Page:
Astronauts have a reputation for being the brave and skilled few willing to risk their lives by strapping themselves aboard a rocket and blasting into outer space. How much do you know about this dangerous job?
The term astronaut was not, in fact, NASA's first choice to refer to men aboard U.S. spacecraft. Program officials preferred Mercury, the messenger of the Roman gods, but the name had already been adopted for the first American manned spaceflight program. They eventually settled on astronaut, which means "sailor among the stars."
Soviet premier Nikita Khrushchev wanted a name that was inspirational and descriptive, and the Russians eventually chose the term cosmonaut to refer to their space travelers. Cosmonaut means "sailor of the universe."
In addition to being under 5 feet, 11 inches tall, astronaut candidates also had to be in a branch of the military, be under the age of 40, hold a bachelor's degree or equivalent in engineering, be a graduate of a test pilot school, and have at least 1,500 hours of flying time logged.
Of the seven men chosen for the Mercury project, only John Glenn came from the U.S. Marines. The other six were divided between the Navy and Air Force, respectively.
Today's NASA astronauts are known as either pilots or mission specialists. Pilots command and pilot shuttles while mission specialists work with pilots to maintain spacecraft and equipment and conduct experiments.
International astronauts come from four agencies that have an agreement with NASA: the European Space Agency (ESA), the Japan Aerospace Exploration Agency (JAXA), the Brazilian Space Agency (AEB) and the Canadian Space Agency (CSA).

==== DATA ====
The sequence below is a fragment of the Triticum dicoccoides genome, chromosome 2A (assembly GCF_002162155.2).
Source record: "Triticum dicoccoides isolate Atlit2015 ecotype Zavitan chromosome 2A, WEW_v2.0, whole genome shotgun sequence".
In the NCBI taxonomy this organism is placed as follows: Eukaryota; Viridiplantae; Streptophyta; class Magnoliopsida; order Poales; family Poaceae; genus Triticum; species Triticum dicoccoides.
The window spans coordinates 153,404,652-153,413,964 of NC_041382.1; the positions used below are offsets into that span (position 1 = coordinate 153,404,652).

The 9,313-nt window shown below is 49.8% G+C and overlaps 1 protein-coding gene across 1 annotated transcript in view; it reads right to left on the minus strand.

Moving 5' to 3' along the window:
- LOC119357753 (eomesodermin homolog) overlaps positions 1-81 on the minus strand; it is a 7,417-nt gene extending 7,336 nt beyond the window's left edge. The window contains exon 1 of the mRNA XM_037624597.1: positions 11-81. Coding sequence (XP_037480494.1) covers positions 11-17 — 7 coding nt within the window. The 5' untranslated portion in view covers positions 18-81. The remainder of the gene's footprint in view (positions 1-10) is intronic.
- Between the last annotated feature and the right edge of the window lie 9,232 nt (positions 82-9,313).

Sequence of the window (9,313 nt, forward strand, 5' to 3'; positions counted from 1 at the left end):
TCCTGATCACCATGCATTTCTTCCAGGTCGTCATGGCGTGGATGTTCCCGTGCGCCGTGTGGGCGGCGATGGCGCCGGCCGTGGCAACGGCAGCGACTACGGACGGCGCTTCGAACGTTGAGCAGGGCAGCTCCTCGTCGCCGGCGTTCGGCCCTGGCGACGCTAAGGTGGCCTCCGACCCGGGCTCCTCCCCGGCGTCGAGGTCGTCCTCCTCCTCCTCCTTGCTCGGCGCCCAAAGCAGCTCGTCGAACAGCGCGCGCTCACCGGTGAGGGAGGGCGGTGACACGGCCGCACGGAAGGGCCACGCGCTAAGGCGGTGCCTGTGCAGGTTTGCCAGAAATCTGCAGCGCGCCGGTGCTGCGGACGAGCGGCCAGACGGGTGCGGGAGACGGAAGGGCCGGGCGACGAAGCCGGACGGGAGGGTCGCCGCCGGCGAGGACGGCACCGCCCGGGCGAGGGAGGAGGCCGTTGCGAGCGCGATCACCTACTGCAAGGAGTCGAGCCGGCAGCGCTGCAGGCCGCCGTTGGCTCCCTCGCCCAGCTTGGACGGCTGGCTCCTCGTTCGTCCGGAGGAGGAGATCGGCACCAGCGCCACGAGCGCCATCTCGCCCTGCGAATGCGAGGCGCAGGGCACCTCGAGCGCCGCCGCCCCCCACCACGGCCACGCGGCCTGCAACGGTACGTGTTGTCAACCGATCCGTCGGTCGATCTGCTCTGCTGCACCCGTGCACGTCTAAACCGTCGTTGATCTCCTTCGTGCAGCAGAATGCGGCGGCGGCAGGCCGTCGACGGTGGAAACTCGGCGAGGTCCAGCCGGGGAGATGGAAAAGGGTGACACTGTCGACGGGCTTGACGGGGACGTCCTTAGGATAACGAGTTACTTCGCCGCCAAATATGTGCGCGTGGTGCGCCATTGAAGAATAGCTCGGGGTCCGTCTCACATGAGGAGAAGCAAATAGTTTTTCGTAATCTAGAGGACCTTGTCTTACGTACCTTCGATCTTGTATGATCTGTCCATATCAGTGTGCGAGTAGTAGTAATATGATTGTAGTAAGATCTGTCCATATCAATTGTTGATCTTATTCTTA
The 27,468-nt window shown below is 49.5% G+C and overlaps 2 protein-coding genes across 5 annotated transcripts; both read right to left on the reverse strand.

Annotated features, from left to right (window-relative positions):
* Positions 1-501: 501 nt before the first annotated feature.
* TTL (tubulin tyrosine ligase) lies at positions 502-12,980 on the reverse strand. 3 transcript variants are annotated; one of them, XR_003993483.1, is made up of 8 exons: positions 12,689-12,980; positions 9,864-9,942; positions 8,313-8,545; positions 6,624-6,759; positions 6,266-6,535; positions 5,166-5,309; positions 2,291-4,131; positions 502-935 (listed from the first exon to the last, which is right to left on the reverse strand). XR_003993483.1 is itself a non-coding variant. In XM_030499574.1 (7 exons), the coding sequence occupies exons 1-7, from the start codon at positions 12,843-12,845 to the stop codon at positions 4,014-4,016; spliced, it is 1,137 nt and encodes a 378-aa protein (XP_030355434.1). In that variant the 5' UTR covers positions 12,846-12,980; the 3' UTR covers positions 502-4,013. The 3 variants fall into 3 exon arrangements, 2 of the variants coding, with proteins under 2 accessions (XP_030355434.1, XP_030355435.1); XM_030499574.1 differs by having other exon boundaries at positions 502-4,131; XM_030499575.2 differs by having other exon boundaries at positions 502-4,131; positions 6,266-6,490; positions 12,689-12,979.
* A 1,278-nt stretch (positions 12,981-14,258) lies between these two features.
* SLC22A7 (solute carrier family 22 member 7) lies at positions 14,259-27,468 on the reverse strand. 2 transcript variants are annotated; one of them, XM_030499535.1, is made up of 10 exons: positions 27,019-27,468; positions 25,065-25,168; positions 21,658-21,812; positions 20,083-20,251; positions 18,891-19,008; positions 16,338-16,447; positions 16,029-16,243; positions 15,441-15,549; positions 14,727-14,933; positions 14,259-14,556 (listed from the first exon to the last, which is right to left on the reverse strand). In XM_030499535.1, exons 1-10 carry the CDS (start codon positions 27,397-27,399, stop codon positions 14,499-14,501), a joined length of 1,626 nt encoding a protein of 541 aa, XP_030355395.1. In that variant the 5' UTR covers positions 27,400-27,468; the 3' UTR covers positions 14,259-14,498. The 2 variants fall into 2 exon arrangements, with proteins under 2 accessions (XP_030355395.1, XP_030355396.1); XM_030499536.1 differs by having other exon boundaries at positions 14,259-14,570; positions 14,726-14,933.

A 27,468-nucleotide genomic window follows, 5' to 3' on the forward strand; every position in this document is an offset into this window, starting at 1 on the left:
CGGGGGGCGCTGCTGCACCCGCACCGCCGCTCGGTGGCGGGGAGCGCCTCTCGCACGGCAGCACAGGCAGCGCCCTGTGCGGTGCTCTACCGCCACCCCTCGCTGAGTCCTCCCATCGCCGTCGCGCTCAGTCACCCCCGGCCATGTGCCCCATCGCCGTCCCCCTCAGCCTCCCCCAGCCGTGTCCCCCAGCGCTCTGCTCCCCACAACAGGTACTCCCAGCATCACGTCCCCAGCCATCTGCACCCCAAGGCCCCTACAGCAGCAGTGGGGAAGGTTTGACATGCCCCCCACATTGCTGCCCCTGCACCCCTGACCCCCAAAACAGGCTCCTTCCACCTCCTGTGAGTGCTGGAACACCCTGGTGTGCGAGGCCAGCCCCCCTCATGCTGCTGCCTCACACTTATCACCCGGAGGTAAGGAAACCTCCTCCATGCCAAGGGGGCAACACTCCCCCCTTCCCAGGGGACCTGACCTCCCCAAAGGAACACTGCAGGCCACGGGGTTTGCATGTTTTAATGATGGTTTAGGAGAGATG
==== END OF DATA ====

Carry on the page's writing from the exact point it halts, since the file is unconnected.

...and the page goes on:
When NASA's Houston, Texas facility opened in 1961, it was deemed the Manned Spacecraft Center. The name was changed in 1973 to honor former president and Texas native Lyndon B. Johnson, who died that January.
In addition to swimming three lengths of a 25-meter pool without stopping, and swimming three lengths of the pool in a flight suit and tennis shoes with no time limit, astronaut candidates at the Johnson Space center must also tread water continuously for 10 minutes while wearing a flight suit as part of their basic training. Basic training lasts two years.
The first woman in space was cosmonaut Valentina Tereshkova. She flew aboard Vostok 6, which launched on June 14, 1964. Jerrie Cobb was a First Lady Astronaut Trainee with the Mercury program, and Sally Ride was an American woman astronaut who first traveled in space in 1983.
The official countdown for a shuttle launch begins at the Kennedy Space Center at T-43 hours, three days before liftoff. The extra time is built in to ensure all launch preparations can be completed.